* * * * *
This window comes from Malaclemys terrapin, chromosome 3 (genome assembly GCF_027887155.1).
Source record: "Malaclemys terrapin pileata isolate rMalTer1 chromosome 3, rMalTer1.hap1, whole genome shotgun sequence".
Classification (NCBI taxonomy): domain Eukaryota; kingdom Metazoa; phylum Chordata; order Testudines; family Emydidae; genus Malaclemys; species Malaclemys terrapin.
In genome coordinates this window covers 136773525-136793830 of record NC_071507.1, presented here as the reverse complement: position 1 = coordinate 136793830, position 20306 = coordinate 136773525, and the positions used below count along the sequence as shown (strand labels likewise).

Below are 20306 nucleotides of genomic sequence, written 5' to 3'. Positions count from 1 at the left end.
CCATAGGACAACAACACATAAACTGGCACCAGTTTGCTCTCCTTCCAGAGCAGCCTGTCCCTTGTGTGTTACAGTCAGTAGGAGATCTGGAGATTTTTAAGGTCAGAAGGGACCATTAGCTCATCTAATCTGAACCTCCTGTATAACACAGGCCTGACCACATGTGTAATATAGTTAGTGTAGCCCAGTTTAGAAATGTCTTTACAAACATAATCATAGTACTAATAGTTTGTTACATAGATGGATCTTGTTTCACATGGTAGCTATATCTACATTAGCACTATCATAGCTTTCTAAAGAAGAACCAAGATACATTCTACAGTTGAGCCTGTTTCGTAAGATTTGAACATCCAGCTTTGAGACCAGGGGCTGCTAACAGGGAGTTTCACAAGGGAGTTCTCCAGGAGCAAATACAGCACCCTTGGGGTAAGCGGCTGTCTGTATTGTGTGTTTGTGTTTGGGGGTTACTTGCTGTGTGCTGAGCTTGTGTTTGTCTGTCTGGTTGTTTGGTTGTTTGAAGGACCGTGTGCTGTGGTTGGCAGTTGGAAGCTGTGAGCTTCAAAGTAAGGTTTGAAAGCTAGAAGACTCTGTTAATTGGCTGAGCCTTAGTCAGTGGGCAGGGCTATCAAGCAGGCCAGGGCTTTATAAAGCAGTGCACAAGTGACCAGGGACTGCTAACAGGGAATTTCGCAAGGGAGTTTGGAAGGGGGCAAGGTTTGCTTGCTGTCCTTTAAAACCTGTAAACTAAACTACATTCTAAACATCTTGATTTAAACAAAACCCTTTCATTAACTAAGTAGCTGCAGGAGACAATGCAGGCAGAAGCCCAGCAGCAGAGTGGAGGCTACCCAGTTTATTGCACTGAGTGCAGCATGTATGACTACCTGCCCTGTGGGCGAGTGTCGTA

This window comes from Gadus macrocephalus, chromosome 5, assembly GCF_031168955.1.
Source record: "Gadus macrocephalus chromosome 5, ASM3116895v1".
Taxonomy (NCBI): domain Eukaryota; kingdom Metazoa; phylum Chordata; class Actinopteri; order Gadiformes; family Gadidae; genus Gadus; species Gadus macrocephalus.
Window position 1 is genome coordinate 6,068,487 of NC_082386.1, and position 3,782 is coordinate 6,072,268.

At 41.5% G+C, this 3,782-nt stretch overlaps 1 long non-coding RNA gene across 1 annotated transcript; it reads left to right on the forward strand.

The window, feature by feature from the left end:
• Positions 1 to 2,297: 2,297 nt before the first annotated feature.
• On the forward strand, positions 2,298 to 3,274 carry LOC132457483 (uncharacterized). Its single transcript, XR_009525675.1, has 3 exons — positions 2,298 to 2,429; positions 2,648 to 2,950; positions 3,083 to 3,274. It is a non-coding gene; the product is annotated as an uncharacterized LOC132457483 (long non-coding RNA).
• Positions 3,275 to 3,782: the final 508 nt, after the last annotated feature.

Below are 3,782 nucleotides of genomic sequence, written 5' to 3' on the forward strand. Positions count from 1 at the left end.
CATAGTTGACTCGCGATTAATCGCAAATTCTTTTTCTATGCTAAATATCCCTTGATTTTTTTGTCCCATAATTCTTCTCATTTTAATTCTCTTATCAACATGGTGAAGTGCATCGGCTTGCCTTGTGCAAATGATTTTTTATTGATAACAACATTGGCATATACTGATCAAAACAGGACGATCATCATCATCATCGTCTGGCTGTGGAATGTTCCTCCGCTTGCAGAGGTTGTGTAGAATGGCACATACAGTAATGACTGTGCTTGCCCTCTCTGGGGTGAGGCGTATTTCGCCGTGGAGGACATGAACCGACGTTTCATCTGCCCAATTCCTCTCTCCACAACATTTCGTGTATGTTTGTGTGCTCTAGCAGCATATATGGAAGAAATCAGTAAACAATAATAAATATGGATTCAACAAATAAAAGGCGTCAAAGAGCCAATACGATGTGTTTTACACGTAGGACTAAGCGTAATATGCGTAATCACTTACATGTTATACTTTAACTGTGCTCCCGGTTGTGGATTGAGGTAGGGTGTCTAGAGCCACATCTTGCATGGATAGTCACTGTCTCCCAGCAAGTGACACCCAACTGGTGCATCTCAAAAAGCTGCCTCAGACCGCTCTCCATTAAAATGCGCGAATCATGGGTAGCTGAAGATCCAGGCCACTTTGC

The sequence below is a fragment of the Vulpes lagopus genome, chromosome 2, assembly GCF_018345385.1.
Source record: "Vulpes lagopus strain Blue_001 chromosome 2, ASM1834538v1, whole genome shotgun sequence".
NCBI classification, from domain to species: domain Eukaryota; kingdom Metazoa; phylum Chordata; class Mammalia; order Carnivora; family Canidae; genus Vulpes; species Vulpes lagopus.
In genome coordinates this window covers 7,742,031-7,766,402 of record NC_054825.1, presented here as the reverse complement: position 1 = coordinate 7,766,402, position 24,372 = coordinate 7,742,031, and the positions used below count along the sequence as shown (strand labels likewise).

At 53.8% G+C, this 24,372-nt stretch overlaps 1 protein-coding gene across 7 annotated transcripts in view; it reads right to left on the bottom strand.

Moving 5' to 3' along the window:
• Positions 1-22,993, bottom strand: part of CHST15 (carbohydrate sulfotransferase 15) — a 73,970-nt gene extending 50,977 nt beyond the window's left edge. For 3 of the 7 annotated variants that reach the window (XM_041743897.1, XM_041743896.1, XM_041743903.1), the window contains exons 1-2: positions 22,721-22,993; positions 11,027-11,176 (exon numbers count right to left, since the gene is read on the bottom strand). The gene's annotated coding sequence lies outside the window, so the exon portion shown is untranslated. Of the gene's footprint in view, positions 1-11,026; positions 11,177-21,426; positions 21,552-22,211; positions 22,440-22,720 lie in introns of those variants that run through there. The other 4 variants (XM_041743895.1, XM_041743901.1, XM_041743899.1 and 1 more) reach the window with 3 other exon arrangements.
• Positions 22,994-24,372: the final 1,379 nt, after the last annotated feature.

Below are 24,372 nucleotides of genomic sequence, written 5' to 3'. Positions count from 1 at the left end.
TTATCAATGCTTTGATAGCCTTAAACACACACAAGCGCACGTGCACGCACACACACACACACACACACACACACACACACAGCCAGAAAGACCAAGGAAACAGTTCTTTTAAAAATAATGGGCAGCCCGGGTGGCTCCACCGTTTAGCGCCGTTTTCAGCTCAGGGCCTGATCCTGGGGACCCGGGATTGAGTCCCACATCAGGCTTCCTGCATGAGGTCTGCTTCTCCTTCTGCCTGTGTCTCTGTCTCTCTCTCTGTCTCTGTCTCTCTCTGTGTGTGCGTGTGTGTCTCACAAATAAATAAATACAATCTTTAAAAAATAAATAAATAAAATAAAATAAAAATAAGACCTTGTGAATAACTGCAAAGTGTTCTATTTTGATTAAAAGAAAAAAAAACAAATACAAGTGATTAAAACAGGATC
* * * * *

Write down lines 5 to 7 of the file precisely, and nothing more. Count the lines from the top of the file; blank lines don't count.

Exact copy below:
Below are 20306 nucleotides of genomic sequence, written 5' to 3'. Positions count from 1 at the left end.
CCATAGGACAACAACACATAAACTGGCACCAGTTTGCTCTCCTTCCAGAGCAGCCTGTCCCTTGTGTGTTACAGTCAGTAGGAGATCTGGAGATTTTTAAGGTCAGAAGGGACCATTAGCTCATCTAATCTGAACCTCCTGTATAACACAGGCCTGACCACATGTGTAATATAGTTAGTGTAGCCCAGTTTAGAAATGTCTTTACAAACATAATCATAGTACTAATAGTTTGTTACATAGATGGATCTTGTTTCACATGGTAGCTATATCTACATTAGCACTATCATAGCTTTCTAAAGAAGAACCAAGATACATTCTACAGTTGAGCCTGTTTCGTAAGATTTGAACATCCAGCTTTGAGACCAGGGGCTGCTAACAGGGAGTTTCACAAGGGAGTTCTCCAGGAGCAAATACAGCACCCTTGGGGTAAGCGGCTGTCTGTATTGTGTGTTTGTGTTTGGGGGTTACTTGCTGTGTGCTGAGCTTGTGTTTGTCTGTCTGGTTGTTTGGTTGTTTGAAGGACCGTGTGCTGTGGTTGGCAGTTGGAAGCTGTGAGCTTCAAAGTAAGGTTTGAAAGCTAGAAGACTCTGTTAATTGGCTGAGCCTTAGTCAGTGGGCAGGGCTATCAAGCAGGCCAGGGCTTTATAAAGCAGTGCACAAGTGACCAGGGACTGCTAACAGGGAATTTCGCAAGGGAGTTTGGAAGGGGGCAAGGTTTGCTTGCTGTCCTTTAAAACCTGTAAACTAAACTACATTCTAAACATCTTGATTTAAACAAAACCCTTTCATTAACTAAGTAGCTGCAGGAGACAATGCAGGCAGAAGCCCAGCAGCAGAGTGGAGGCTACCCAGTTTATTGCACTGAGTGCAGCATGTATGACTACCTGCCCTGTGGGCGAGTGTCGTA

This window comes from Gadus macrocephalus, chromosome 5, assembly GCF_031168955.1.